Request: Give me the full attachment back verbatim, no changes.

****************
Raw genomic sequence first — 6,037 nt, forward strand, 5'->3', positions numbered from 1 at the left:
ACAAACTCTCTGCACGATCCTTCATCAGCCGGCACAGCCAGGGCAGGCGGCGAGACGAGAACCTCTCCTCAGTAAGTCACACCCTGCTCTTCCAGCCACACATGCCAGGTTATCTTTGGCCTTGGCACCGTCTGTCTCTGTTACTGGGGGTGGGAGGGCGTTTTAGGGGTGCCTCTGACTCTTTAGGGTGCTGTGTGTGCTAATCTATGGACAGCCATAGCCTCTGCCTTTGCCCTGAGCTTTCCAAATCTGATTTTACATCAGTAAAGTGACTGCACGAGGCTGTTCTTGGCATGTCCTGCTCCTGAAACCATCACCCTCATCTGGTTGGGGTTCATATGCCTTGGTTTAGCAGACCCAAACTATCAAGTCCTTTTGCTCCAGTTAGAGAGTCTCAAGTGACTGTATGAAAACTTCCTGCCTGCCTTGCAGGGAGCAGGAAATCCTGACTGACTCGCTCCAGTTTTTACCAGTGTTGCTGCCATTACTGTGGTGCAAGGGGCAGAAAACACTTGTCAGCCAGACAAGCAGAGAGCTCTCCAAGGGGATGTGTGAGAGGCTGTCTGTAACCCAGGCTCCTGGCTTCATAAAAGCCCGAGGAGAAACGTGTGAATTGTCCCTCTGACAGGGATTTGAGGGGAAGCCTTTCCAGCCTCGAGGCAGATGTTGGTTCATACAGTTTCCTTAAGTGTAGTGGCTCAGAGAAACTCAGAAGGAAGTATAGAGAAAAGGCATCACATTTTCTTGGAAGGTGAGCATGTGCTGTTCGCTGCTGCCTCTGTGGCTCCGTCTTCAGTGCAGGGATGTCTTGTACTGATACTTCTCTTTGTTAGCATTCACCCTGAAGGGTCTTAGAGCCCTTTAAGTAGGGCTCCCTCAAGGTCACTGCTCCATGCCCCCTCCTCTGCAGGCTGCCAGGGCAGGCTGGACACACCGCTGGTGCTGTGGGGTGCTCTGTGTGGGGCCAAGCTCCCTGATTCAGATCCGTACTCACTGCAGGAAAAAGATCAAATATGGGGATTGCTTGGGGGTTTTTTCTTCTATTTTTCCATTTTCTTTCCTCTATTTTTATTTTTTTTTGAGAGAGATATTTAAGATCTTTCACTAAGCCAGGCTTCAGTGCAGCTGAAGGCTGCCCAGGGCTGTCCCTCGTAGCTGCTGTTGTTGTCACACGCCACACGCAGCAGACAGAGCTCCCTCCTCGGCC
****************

Raw genomic sequence first — 6,037 nt, forward strand, 5'->3', positions numbered from 1 at the left:
ACAAACTCTCTGCACGATCCTTCATCAGCCGGCACAGCCAGGGCAGGCGGCGAGACGAGAACCTCTCCTCAGTAAGTCACACCCTGCTCTTCCAGCCACACATGCCAGGTTATCTTTGGCCTTGGCACCGTCTGTCTCTGTTACTGGGGGTGGGAGGGCGTTTTAGGGGTGCCTCTGACTCTTTAGGGTGCTGTGTGTGCTAATCTATGGACAGCCATAGCCTCTGCCTTTGCCCTGAGCTTTCCAAATCTGATTTTACATCAGTAAAGTGACTGCACGAGGCTGTTCTTGGCATGTCCTGCTCCTGAAACCATCACCCTCATCTGGTTGGGGTTCATATGCCTTGGTTTAGCAGACCCAAACTATCAAGTCCTTTTGCTCCAGTTAGAGAGTCTCAAGTGACTGTATGAAAACTTCCTGCCTGCCTTGCAGGGAGCAGGAAATCCTGACTGACTCGCTCCAGTTTTTACCAGTGTTGCTGCCATTACTGTGGTGCAAGGGGCAGAAAACACTTGTCAGCCAGACAAGCAGAGAGCTCTCCAAGGGGATGTGTGAGAGGCTGTCTGTAACCCAGGCTCCTGGCTTCATAAAAGCCCGAGGAGAAACGTGTGAATTGTCCCTCTGACAGGGATTTGAGGGGAAGCCTTTCCAGCCTCGAGGCAGATGTTGGTTCATACAGTTTCCTTAAGTGTAGTGGCTCAGAGAAACTCAGAAGGAAGTATAGAGAAAAGGCATCACATTTTCTTGGAAGGTGAGCATGTGCTGTTCGCTGCTGCCTCTGTGGCTCCGTCTTCAGTGCAGGGATGTCTTGTACTGATACTTCTCTTTGTTAGCATTCACCCTGAAGGGTCTTAGAGCCCTTTAAGTAGGGCTCCCTCAAGGTCACTGCTCCATGCCCCCTCCTCTGCAGGCTGCCAGGGCAGGCTGGACACACCGCTGGTGCTGTGGGGTGCTCTGTGTGGGGCCAAGCTCCCTGATTCAGATCCGTACTCACTGCAGGAAAAAGATCAAATATGGGGATTGCTTGGGGGTTTTTTCTTCTATTTTTCCATTTTCTTTCCTCTATTTTTATTTTTTTTTGAGAGAGATATTTAAGATCTTTCACTAAGCCAGGCTTCAGTGCAGCTGAAGGCTGCCCAGGGCTGTCCCTCGTAGCTGCTGTTGTTGTCACACGCCACACGCAGCAGACAGAGCTCCCTCCTCGGCC